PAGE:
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Locomotive: Lancashire & Yorkshire Railway ‘A’ 0-6-0 Gauge: ‘OO’ Proposed by: P.J. Boyde, Cheshire
What is it?
Between 1889 and 1918, the Lancashire & Yorkshire Railway built 468 of these 0-6-0s to J.F. Aspinall’s design. The boiler was pressed to a rating of 180lb/sq in and the 18in by 26in cylinders were linked to 5ft 1in diameter driving wheels by Joy valve gear to produce a tractive effort of 21,170lb. Originally classified ‘A’, they were later reclassified ‘27’. A simple yet efficient design, the last was not withdrawn until 1962. That’s the factual stuff dealt with. I had the pleasure of spending a day behind No. 1300 at the East Lancashire Railway a few years ago. As BR No. 52322, this beautiful black locomotive hauled the rake of coaches I was in with ease. It ran like the metaphorical sewing machine and seemed to have ample power to spare. To my mind, this locomotive is special and a timeless beauty.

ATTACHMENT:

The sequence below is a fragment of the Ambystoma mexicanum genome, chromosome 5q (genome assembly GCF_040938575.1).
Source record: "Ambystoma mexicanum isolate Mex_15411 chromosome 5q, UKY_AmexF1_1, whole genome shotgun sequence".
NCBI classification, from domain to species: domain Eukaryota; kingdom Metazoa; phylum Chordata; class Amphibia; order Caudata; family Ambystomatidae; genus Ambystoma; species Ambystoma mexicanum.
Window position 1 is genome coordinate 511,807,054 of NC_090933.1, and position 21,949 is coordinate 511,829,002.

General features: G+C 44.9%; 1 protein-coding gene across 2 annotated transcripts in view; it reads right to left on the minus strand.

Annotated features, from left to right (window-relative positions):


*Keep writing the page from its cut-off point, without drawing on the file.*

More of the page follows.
What would make it viable?
Humble goods designs have become the ‘in’ thing in ‘OO’ gauge recently, with the most recent announcements being Hornby’s ‘J36’ and the Rails of Sheffield/bachmann ‘812’. Bachmann has had great success with another Lancashire & Yorkshire design – the Aspinall 2-4-2T – so it would be in prime position to do the ‘A’. Not only is the ‘A’ a comparatively simple locomotive, you have a choice of three classic liveries: LYR black with its handsome double red lining, plain LMS black and, of course, BR black. As well as producing the ‘27’, a manufacturer could, for a bit of variation, also produce the ‘28’ class. They were designed by George Hughes and were the larger cousins of the ‘27s’, with Belpaire fireboxes, superheating, a slightly longer frame and larger cylinders. The LYR built 20 new ones and created 63 by rebuilding ‘27s’.
Can I see a real one?
The sole survivor is No. 1300, owned by Andy Booth. Its time is shared between the Ribble Steam Railway and the East Lancashire Railway, and it often visits other preserved railways too.
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